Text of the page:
Modulation by progestogens of the effects of oestrogen on hepatic endocrine function in postmenopausal women
OBJECTIVE: Oral but not transdermal oestrogen administration reduces IGF-I, and increases GH binding protein (GHBP) reflecting effects on hepatic endocrine function in postmenopausal women. As progestogens attenuate the effects of oestrogen on circulating lipid levels according to their androgenic properties, we have investigated the impact of progestogen types on the hepatic endocrine effects of oestrogen. DESIGN: Four progestogens differing in androgenicity were co-administered in a monthly cyclical regimen in random order to postmenopausal women receiving either oral (n = 9, premarin 1.25 mg) or transdermal (n = 10, Estraderm 100 microg patches twice weekly). The four progestogens were cyproterone acetate (CA 5 mg, antiandrogenic), dydrogesterone (20 mg, neutral), medroxyprogesterone acetate (MPA 10 mg, mildly androgenic), norethisterone (2.5 mg, androgenic). PATIENTS: Nineteen postmenopausal women (age 57 +/- 3 years, mean +/- SE) were studied. MEASUREMENTS: The effects of oestrogen alone and the combined effects with each progestogen type on IGF-I, GHBP, SHBG, cholesterol, triglycerides and lipoprotein(a) were investigated. RESULTS: Mean IGF-I fell while GHBP and SHBG levels increased with oral (P < 0.01) but not transdermal oestrogen administration. When the combined effects were examined, progestogens did not affect IGF-I, GHBP and SHBG during oral oestrogen treatment, while they significantly increased (P < 0.01) mean IGF-I levels during transdermal therapy. Among the progestogen types, only norethisterone prevented the fall in IGF-I induced by oral oestrogen. During transdermal therapy, MPA and norethisterone but not CA or dydrogesterone significantly increased (P < 0.005) IGF-I. The rise in GHBP induced by oral oestrogens tended to be lower during co-administration of MPA and norethisterone. The increase in SHBG induced by oral oestrogen was attenuated (P < 0.05) by norethisterone which was the only progestogen that lowered SHBG (P < 0.05) during transdermal oestrogen treatment. Mean IGF-I was higher (P < 0.001), GHBP and SHBG lower during co-administration of androgenic progestogens (MPA and norethisterone). CONCLUSIONS: Oestrogen effects on IGF-I, GHBP and SHBG are dependent on the route of administration with progestogens having variable effects. Among the progestogen types, norethisterone, the most androgenic, had the greatest effect, particularly on IGF-I. Progestogens modulate the effects of oestrogen on hepatic endocrine function in relation to their intrinsic androgenic properties. The modulatory effects of progestogens on IGF-I during oestrogen therapy may have long-term implications for lean body mass.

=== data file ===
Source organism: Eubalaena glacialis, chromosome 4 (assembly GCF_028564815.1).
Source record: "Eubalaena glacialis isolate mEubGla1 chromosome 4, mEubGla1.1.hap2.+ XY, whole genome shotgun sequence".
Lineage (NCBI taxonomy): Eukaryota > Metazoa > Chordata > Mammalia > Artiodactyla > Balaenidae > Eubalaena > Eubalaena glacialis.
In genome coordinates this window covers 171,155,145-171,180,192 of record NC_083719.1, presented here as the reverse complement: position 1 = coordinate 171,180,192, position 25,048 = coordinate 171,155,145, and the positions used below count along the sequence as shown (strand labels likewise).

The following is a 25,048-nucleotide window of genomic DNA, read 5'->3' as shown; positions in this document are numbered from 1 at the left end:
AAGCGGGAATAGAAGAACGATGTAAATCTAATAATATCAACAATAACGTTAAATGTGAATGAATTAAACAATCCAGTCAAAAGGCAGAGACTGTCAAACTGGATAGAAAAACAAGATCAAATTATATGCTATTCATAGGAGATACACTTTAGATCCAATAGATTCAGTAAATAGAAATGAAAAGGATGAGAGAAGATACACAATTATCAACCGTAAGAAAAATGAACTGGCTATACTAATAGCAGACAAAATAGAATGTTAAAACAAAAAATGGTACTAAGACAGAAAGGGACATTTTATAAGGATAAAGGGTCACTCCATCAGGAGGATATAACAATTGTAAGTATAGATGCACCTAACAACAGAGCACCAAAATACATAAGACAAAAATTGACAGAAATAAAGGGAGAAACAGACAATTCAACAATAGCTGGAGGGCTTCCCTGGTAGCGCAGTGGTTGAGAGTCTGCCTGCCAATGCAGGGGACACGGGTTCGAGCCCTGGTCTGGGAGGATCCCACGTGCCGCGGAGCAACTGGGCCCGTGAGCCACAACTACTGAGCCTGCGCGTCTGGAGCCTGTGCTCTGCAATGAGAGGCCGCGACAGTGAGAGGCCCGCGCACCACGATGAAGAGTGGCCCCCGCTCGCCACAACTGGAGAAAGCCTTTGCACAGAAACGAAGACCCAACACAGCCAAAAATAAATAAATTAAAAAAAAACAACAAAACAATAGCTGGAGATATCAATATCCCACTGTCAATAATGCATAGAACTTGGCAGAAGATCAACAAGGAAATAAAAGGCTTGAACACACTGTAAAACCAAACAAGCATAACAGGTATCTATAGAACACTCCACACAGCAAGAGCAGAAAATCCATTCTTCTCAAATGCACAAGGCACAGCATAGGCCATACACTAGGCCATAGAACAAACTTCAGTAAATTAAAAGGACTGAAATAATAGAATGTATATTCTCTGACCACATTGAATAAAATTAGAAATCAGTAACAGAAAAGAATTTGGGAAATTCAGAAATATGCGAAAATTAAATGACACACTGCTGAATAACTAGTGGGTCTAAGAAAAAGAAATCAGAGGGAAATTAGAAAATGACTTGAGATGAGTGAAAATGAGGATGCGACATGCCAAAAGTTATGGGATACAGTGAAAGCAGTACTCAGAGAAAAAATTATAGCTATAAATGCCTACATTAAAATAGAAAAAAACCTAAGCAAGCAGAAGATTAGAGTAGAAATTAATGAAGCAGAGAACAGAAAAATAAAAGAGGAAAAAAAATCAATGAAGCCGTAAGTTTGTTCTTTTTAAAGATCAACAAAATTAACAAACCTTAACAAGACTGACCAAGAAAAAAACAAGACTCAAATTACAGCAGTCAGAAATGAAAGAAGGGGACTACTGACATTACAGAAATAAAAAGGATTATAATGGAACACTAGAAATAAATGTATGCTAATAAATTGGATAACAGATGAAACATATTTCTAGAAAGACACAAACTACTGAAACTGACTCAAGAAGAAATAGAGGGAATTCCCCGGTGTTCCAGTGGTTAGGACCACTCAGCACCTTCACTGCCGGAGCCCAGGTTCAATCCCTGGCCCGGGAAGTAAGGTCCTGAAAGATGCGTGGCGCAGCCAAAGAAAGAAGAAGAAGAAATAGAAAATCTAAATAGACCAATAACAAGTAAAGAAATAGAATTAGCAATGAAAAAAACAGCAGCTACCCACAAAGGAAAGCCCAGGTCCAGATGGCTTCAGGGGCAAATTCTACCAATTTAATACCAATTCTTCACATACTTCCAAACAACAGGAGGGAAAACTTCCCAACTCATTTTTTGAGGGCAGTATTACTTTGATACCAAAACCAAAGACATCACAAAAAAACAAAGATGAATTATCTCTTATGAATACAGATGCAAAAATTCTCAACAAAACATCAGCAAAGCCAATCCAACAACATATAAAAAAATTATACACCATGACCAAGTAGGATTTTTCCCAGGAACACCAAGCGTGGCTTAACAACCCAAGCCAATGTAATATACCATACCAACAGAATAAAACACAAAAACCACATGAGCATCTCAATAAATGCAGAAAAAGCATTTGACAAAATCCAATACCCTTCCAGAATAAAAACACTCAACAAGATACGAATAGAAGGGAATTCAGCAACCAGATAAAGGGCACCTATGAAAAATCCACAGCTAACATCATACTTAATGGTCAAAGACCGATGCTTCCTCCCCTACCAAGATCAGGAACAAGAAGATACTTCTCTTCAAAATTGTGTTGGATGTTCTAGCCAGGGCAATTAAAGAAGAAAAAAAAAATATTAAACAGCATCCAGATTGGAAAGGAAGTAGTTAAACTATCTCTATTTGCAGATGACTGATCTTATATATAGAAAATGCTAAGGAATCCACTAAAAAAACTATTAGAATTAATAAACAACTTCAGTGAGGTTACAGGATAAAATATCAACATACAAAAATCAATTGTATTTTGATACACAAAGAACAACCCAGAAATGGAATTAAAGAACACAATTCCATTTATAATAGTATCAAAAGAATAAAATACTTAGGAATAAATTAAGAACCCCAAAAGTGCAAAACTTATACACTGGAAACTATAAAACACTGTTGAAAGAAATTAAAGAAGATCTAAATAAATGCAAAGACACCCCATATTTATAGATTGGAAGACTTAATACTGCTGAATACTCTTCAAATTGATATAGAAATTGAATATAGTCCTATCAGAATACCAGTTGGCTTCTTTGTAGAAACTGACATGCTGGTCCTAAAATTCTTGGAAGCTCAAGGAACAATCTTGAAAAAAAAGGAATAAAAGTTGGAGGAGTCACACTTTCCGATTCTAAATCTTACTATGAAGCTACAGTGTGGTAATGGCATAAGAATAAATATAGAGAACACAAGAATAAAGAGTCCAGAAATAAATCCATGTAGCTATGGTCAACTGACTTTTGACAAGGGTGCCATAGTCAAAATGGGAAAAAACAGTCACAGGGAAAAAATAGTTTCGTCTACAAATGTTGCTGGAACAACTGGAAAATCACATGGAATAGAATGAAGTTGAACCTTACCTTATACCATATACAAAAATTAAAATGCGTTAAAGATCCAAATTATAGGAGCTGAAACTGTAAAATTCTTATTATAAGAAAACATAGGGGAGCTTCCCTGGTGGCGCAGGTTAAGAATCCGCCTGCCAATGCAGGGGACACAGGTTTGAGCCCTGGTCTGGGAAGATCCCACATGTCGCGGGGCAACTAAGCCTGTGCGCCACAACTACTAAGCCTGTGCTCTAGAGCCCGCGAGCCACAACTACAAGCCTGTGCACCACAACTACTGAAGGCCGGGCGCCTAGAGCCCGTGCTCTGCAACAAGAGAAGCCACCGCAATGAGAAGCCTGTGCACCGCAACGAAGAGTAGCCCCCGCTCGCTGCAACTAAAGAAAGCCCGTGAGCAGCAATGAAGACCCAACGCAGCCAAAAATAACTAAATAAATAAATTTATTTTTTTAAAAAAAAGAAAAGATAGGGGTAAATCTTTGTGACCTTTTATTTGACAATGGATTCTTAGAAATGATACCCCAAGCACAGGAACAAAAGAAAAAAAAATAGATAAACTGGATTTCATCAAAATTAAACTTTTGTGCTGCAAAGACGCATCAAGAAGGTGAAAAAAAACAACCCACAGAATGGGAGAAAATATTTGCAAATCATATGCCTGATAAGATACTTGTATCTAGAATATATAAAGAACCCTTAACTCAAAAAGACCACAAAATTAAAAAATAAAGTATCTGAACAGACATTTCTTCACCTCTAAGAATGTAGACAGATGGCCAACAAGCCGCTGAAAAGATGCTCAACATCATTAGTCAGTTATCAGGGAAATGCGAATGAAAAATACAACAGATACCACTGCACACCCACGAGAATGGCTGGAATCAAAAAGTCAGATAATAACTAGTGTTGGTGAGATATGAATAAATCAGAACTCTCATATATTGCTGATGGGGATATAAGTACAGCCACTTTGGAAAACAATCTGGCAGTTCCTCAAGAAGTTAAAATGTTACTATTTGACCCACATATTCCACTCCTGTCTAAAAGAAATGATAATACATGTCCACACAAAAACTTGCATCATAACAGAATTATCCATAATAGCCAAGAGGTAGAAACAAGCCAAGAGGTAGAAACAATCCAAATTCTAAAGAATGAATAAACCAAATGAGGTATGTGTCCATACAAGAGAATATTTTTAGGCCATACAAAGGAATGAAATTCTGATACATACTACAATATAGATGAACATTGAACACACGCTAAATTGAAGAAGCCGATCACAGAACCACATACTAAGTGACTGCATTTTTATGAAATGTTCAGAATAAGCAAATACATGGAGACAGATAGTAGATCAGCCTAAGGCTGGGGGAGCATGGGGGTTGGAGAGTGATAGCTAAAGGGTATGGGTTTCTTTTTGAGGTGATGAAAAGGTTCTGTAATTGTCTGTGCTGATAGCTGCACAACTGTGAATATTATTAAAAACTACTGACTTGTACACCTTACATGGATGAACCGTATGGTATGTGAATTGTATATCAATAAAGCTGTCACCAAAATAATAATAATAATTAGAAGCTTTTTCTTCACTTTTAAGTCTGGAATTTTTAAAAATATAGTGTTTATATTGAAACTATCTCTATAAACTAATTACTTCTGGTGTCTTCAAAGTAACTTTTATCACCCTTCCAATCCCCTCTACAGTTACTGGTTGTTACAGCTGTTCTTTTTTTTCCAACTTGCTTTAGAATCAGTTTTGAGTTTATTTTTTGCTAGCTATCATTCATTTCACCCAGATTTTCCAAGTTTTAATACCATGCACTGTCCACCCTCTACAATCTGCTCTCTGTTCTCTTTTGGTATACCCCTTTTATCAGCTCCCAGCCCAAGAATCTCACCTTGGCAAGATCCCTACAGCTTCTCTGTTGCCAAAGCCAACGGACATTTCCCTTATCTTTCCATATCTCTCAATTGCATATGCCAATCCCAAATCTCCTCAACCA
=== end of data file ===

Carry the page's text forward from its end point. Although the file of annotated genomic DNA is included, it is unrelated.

|Authors||Nugent, A. G.;Leung, K. C.;Sullivan, D.;Reutens, A. T.;Ho, K. K. :|
|Publisher Name||CLINICAL ENDOCRINOLOGY|
|URL link to publisher's version||http://www.ncbi.nlm.nih.gov/entrez/query.fcgi?cmd=Retrieve&db=PubMed&dopt=Citation&list_uids=14974909|
|OpenAccess link to author's accepted manuscript version||https://publications.gimr.garvan.org.au/open-access/1709|